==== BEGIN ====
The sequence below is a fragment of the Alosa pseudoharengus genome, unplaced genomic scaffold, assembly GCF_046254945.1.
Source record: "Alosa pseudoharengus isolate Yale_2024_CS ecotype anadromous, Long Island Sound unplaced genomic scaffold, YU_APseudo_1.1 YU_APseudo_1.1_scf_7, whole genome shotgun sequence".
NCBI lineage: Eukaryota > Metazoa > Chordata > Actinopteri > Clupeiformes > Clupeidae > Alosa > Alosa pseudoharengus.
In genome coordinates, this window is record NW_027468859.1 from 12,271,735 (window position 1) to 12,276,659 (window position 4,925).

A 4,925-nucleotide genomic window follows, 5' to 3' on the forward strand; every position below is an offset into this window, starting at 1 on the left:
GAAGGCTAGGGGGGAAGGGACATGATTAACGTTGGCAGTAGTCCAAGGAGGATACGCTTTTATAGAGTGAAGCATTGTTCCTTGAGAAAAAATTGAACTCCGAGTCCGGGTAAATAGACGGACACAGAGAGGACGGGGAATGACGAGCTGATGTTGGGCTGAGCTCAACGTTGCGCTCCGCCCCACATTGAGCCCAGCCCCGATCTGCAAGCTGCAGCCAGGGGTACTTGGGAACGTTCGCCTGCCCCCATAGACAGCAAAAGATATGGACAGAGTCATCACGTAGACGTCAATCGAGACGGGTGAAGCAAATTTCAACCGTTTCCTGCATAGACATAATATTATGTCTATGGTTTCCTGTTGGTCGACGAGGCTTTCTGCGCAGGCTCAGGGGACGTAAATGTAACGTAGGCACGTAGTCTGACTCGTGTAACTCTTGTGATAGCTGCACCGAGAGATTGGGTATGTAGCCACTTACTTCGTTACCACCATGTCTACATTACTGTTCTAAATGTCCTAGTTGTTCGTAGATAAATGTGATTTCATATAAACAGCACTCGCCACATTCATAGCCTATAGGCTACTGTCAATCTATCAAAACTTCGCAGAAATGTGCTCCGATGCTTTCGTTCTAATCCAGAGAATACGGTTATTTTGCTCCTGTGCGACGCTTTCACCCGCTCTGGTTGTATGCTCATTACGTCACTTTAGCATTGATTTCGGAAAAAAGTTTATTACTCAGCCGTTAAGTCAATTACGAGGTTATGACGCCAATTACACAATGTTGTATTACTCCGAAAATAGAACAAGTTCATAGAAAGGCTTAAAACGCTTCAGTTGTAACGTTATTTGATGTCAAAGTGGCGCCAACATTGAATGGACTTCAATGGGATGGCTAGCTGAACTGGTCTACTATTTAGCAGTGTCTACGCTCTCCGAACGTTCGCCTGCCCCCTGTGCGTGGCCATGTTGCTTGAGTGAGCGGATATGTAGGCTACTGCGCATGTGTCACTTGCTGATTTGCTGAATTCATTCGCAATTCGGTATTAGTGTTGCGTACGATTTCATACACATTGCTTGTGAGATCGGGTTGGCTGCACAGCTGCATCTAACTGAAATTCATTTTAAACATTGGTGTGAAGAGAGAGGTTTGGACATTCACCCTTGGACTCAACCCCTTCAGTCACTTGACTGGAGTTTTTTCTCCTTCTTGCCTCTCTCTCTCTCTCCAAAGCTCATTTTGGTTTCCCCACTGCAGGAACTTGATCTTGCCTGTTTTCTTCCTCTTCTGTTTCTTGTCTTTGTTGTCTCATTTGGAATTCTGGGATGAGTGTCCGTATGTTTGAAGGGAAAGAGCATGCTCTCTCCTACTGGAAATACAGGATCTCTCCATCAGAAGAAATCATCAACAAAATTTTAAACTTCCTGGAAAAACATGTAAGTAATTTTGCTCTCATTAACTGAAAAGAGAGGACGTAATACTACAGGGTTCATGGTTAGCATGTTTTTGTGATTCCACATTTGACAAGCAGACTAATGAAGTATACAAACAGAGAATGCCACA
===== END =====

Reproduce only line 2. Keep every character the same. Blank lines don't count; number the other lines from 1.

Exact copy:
Source record: "Alosa pseudoharengus isolate Yale_2024_CS ecotype anadromous, Long Island Sound unplaced genomic scaffold, YU_APseudo_1.1 YU_APseudo_1.1_scf_7, whole genome shotgun sequence".